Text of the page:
We're planting a tree for every job application! Click here to learn more

Learn and master Regular Expressions(RegEx) Part 1

Moses Odhiambo

2 Feb 2021

4 min read

Learn and master Regular Expressions(RegEx) Part 1
  • regular expressions

Regular expressions are a part of programming most developers don’t enjoy or entirely avoid. I would not blame them since it can be boring as hell and a cumbersome topic to maneuver. None the less it is an important skill to gain and it may be one of the last bridges to cross to become a “Pro” developer.

What is Regular Expression(RegEx)?

It is a structure that make sure a string matches a pattern. A good example is validating a password that should be between 4 and 12 characters, contain at least one digit, contain at least one uppercase and one lowercase character.

Getting started

I will be using a simple online tool regex101.com, which I highly recommend. The first thing I will instruct you to do is select ECMAScript(JavaScript) item on the left menu in the Flavor section.


You will notice 2 fields: (Regular expression) where we type in our RegEx and (Text String) where we type in our word samples.

Notice the forward slash at the start and the end of the Text String input with a trailing “g” or “gm”. By clicking the flag, a dropdown will appear with multiple options. I prefer to uncheck them all options before you begin.

Below is how we format regular expressions in JavaScript. Note that the expression is similar in all languages :).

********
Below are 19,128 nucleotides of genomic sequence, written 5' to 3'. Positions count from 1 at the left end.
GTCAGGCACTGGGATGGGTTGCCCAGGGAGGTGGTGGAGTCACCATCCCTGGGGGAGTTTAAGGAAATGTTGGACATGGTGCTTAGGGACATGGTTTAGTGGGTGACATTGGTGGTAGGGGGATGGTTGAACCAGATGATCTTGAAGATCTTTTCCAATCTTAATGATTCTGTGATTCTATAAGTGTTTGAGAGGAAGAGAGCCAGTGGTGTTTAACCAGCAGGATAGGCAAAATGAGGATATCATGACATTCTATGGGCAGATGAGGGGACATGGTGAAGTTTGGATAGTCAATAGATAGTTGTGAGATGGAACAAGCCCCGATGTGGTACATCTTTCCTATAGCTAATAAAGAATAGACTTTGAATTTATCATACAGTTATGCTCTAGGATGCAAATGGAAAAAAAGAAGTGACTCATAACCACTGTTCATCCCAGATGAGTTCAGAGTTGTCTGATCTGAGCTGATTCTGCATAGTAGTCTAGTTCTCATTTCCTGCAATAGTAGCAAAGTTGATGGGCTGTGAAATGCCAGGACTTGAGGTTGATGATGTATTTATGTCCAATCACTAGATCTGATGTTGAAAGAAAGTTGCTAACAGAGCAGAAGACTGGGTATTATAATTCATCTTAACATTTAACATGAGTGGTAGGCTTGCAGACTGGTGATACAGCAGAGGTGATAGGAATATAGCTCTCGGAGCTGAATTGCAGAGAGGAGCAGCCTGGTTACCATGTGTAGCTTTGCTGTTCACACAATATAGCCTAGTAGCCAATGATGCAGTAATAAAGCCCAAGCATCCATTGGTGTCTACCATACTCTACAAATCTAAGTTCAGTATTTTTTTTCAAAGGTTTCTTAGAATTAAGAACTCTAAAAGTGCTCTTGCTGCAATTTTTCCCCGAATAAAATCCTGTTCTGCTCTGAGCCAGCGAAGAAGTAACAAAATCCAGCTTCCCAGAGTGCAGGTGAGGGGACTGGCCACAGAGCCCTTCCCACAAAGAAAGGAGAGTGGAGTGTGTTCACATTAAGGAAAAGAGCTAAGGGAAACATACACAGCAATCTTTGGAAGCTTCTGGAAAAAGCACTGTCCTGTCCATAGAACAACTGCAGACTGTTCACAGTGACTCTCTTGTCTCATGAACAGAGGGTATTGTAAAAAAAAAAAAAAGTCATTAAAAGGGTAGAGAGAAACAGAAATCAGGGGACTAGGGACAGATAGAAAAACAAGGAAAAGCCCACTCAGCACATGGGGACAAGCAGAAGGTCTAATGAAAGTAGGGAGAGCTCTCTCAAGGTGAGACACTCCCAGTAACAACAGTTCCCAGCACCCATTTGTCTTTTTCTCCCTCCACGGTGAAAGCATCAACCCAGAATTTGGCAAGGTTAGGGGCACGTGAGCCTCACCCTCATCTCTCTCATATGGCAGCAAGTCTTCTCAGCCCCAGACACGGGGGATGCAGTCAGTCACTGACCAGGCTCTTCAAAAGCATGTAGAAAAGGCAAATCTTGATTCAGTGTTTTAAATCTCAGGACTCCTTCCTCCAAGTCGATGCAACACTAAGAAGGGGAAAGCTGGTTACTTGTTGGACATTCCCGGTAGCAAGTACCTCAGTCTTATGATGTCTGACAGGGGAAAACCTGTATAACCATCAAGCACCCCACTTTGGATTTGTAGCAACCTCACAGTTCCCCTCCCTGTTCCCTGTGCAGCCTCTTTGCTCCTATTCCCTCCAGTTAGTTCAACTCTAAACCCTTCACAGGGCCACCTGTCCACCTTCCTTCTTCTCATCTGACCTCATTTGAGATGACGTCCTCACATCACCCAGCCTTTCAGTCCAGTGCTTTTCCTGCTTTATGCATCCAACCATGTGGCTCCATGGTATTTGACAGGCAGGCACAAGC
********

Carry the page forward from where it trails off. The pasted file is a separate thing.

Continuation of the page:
Note: In my examples, there will be a starting and ending forward slashes.

1 Simple pattern

Lets start with something that is very simple. Create a RegEx that looks for the word hello in the text “hello world”. The regular expression will be:


The expression checks if the word hello exists in the entire text and finds only one match. Changing the text to “hell” will fail to match.

Changing the text to “hello world and hello humans” will still find only one match this is because it is only looking for the 1st instance of “hello”. To find all instances we need to update it to:


Add the flag “g” that stands for global, this will allow us to look for more than one instance. We will discover new flags as we move on. In regex101 simply select the flag icon to display the dropdown and select global option.

2 Case sensitivity

When you change the text to “Hello world”, the match also fails. This is because the regular expressions are case sensitive. We can use the “i” flag to fix this. In regex101 simply select the flag icon to display the dropdown and select insensitive option.


Now a match is found.

3 Or operator

Now lets get things a little more interesting by finding a match of the words “cat” and “rat” in the sentence “The rat killed the cat with a hat”. You will notice both words have a similar last 2 characters(at) but different 1st character. Have an an expression that allows either the first character to be “c” or “r”.


Simply wrap the variable characters in a parenthesis () and separate each character with a vertical bar |. You can have as many characters as you want (c|r|p|g).

There is another way to do this, which I tend to use most of the time.


Simply wrap the variable characters in square brackets []. You will not need to separate each character in this case. You can have as many characters as you want [crpg].